FAQs- COVID-19 Vaccine Effectiveness

How effective is the vaccine?

The results from the clinical trials to date have shown all vaccines to be effective in providing protection against COVID-19.

If as many people as possible are immunised against COVID-19, regardless of which vaccine they have, this will make a significant difference in keeping everyone safe and reducing potential COVID-19 outbreaks.

Is one type of COVID-19 vaccine more effective than another?

Providing access to safe and effective COVID-19 vaccines for everyone in Australia is a priority for the Australian Government. The TGA assesses all COVID-19 vaccines before they can be used in Australia.

The TGA will only register a vaccine if its benefits are much greater than its risks. This means every vaccine available in Australia has been proven to protect against COVID-19.

Clinical trials for the vaccines have shown that both vaccines are effective in preventing:

  • Development of COVID-19 symptoms and
  • Protecting against severe disease.

These trials involve tens of thousands of participants worldwide.

Do the vaccines protect against the UK variant of COVID-19?

Yes. So far, clinical trials are showing that the vaccine induces antibodies that can respond to a variety of mutations. Health authorities will continue to monitor the effectiveness of COVID-19 vaccines against variant strains.

 

FAQs- COVID-19 Vaccine Roll-Out

Who will get the vaccine first?

The Australian Government is responsible for specifying priority populations, drawing on advice from the Australian Technical Advisory Group on Immunisation (ATAGI).

Identified priority groups will be offered the first doses, such as people most at risk of becoming very ill with COVID-19 and those at greater risk of infecting others through their work.

More people will have access to the vaccine as more doses become available.

 
Phase 1

Quarantine, border and front line health care workers will need to provide proof of occupation to demonstrate their eligibility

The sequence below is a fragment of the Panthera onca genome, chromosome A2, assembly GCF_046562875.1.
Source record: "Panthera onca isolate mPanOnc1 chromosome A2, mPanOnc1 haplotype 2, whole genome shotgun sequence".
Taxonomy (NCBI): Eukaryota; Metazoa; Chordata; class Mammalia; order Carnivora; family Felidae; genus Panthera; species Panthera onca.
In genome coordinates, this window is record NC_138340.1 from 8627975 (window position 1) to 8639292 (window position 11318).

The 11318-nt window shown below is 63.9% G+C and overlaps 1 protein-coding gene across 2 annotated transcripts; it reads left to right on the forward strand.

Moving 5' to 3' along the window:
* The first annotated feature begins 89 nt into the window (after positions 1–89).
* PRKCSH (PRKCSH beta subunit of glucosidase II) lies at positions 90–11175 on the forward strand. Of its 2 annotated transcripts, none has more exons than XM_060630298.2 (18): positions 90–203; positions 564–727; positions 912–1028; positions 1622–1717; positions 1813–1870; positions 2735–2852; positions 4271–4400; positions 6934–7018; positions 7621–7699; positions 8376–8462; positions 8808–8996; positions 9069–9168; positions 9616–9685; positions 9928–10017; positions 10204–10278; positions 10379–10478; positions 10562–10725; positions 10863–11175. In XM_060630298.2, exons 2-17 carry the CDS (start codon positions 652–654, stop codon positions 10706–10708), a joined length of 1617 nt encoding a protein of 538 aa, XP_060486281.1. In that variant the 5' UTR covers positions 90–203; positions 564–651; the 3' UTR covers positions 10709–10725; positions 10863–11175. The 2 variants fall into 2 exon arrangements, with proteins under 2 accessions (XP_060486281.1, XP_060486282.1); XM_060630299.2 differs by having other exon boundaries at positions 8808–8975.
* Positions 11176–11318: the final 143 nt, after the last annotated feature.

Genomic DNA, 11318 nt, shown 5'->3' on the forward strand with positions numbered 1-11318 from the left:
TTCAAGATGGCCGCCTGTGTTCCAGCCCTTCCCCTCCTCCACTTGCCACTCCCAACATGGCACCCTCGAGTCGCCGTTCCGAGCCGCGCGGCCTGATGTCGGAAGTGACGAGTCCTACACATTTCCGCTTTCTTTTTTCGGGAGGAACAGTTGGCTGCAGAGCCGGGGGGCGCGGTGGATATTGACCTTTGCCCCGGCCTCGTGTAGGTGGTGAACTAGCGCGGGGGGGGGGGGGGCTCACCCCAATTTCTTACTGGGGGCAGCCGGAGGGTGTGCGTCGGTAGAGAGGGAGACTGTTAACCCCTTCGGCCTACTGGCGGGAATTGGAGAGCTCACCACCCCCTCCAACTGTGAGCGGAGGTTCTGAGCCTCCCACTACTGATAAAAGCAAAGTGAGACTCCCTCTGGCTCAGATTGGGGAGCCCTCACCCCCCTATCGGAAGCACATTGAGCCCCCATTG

Quarantine and border workers, including:

  • staff at entry points to the country (such as sea ports and land borders)
  • staff working in quarantine facilities, including those employed under Commonwealth, state or private agreements, and  
  • Commonwealth employees (including Defence personnel) who are identified as having the potential to encounter returning travellers as part of their work.
 

Frontline health care worker sub-groups for prioritisation

  • frontline staff in facilities or services such as hospital emergency departments,COVID-19 and respiratory wards, Intensive Care Units and High-dependency Units
  • laboratory staff handling potentially infectious material
  • ambulance and paramedics service
  • GP respiratory clinics, and  
  • COVID-19 testing facilities.

*All other healthcare workers are included in Phase 1b, including medical and tertiary students with placements in these healthcare settings.

 

Aged care and disability care staff

 

Aged care and disability care residents

 
Number of doses up to 1.4m
Phase 1b 

Elderly adults aged 80 years and over

 

Elderly adults aged 70-79 years

 

Other health care workers

 

Aboriginal and Torres Strait Islander people > 55

 

Adults with an underlying medical condition, including those with a disability
 

*People will need to provide proof of these conditions to demonstrate their eligibility for vaccination via My health record, a health professional referral if required or a declaration form.

 

Critical and high risk workers including defence, police, fire, emergency services and meat processing
 

* Workers will need to provide proof of occupation to demonstrate their eligibility.

 
Number of doses up to 14.8m
Phase 2a 

Adults aged 60-69 years

 

Adults aged 50-59 years

 

Aboriginal and Torres Strait Islander people 18-54

 

Other critical and high risk workers

 
Number of doses up to 15.8m
Phase 2b 

Balance of adult population

 

Catch up any unvaccinated Australians from previous phases

 
Number of doses up to 16m
Phase 3
< 16 if recommended  
Number of doses up to 13.6m

Source; https://www.health.gov.au/initiatives-and-programs/covid-19-vaccines/getting-vaccinated-for-covid-19/when-will-i-get-a-covid-19-vaccine

When will the vaccines be made available?

The WA COVID-19 vaccination program is planned to roll-out in phases from late February throughout 2021, provided vaccines are available, and proven safe and effective by the Therapeutic Goods Administration (TGA).

The vaccine program is being implemented in a phased approach because there is currently a limited supply of the first vaccine approved by the TGA.